Segment What We Know About GMOs and Specialty Coffee Daily Coffee News

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“When consumers see a coffee on a shelf labeled Non-GMO, it implies that other coffees may be genetically modified. Yet in our 39 years of sourcing coffee around the globe, we have never encountered a genetically modified coffee plant. Meanwhile, labeling efforts tend to be driven by consumer demand. According to our research at Royal Coffee, Inc., Non-GMO labeling is currently the fastest-growing agricultural certification, outpacing Organic three years in a row.
We see this trend, and we believe researching and sharing information is the most important step to transparency in our decision-making. As Non-GMO certification continues its momentum throughout the agricultural sector, we think itu2019s time for our corner of the industry to familiarize itself with genetic engineering, the Non-GMO movement, and its relevance to specialty coffee.
While researching for this piece, we quickly learned that the pursuit of solid, unbiased information about GMOs is a challenge. We are hopeful that our efforts will shed a nonpartisan light on the research, investment, risks and potential for biotechnology in the specialty coffee industry, and how it could affect roasters.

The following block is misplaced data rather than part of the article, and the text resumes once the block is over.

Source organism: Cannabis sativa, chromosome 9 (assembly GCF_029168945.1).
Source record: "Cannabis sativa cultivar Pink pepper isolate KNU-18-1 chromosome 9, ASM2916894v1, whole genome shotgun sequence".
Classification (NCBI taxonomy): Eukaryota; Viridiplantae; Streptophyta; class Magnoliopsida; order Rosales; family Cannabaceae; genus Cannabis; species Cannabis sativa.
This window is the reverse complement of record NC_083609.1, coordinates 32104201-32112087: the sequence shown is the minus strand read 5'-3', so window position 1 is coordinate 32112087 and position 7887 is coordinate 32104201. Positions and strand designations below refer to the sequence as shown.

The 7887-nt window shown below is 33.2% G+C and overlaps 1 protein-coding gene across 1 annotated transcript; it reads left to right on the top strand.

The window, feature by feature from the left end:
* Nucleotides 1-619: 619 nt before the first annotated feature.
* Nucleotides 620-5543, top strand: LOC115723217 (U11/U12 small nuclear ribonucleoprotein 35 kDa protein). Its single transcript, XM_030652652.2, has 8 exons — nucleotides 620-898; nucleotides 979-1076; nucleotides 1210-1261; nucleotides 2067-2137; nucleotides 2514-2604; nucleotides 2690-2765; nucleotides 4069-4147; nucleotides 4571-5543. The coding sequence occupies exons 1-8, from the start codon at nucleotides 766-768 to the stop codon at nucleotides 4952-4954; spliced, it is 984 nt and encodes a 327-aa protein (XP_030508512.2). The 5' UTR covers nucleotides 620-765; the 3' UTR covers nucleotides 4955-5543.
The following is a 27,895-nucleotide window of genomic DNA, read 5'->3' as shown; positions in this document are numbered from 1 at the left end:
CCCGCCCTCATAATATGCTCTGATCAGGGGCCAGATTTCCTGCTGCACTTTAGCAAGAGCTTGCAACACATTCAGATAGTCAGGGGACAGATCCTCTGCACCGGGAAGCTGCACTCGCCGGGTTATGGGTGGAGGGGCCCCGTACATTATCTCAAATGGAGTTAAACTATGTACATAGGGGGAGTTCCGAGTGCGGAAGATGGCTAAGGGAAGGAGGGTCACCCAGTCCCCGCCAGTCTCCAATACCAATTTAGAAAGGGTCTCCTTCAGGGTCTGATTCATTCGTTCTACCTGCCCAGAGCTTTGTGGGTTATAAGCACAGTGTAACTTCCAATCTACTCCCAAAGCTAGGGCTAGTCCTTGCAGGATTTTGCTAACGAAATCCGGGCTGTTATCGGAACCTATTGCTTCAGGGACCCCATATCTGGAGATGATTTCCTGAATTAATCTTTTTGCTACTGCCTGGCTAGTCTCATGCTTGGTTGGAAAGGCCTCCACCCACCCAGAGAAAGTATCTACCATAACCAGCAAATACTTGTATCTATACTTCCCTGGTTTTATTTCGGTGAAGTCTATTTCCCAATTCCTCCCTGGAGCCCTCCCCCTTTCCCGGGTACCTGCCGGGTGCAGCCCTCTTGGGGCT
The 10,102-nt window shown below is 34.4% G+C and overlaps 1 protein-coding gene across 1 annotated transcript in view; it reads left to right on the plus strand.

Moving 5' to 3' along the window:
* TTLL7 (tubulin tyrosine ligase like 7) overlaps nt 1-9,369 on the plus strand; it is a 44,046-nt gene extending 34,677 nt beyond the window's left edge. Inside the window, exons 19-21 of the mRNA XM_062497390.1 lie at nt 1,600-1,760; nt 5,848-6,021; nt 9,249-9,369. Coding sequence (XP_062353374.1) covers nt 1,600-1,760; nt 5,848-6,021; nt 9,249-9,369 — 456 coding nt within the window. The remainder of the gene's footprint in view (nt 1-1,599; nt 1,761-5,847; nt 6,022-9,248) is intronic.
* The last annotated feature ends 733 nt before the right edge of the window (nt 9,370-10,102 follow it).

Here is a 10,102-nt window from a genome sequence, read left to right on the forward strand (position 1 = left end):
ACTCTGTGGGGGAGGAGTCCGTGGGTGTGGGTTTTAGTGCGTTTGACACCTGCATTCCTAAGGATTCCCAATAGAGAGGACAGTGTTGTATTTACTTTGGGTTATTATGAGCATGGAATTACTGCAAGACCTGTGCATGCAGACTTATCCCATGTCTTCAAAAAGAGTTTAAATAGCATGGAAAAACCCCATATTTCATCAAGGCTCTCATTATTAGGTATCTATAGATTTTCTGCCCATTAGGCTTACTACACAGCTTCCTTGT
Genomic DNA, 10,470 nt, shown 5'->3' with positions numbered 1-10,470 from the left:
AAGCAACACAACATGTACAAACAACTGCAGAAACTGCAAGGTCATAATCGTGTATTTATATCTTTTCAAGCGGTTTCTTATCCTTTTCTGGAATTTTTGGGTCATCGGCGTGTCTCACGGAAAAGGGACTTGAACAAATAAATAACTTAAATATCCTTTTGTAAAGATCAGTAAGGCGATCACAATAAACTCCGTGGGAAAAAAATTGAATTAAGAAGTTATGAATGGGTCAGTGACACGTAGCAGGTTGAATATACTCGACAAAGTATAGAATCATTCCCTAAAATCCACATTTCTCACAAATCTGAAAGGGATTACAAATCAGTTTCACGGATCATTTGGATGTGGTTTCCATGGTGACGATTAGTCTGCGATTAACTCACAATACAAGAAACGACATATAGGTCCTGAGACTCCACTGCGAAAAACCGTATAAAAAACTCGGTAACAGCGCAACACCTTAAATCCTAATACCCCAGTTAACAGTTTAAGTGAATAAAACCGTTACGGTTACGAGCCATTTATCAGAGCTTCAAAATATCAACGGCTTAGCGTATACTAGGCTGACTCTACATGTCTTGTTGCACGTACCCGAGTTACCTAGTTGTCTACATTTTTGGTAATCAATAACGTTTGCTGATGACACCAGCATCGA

Does GMO coffee exist?
According to the National Coffee Association USA (NCA), there is no evidence of GMO coffee cultivated for commercial use. However, there have been efforts to develop and patent genetically modified coffee plants.
In 1999, the University of Hawaii was granted a U.S. patent on coffee genetically altered to stop growing just short of maturity. A chemical spray was then used to ensure the berries all fully ripen at the same time, resulting in uniform picking.
In 2006, The Wall Street Journal reported that Nestle was granted a patent for genetically modified seeds by the European Patent Office. The report refers to a u201cgenetically modified coffee plant with a blocked enzyme, designed to improve the solubility of the coffee powder.u201d The patent covered the technical process, genetically modified plants, and the use of coffee beans for the manufacture of soluble coffee.
In 2008, nine years after the ripening patent was released, Kona coffee farmers in Hawaii successfully lobbied to ban the cultivation of certain GMO crops. They argued the presence of u201cfrankenbeansu201d would damage their reputation and ability to charge a premium.
In 2014, a flurry of reports warned that GMO coffee could be around the corner after scientists sequenced the coffee genome for the first time. These scientists analyzed robusta genes and compared them to the caffeine content in chocolate. This further demonstrated that the objectives of research have been consistently targeting solubility, caffeine content, yield enhancement, and herbicide tolerance, to aid in efficiency and long term cost saving developments.
Recently, the University of California, Davis, released the first public genome sequence of Coffea Arabica Geisha varietal. This research is of high importance for the specialty coffee industry, as it could provide a foundation for improving diversity and breeding.
However, this recent development should not necessarily be associated with genetic engineering. This research can be used to advance other breeding techniques, such as molecular markers, which increase the efficiency of classifying the materials and selecting the candidates for parental crosses with desirable traits.”

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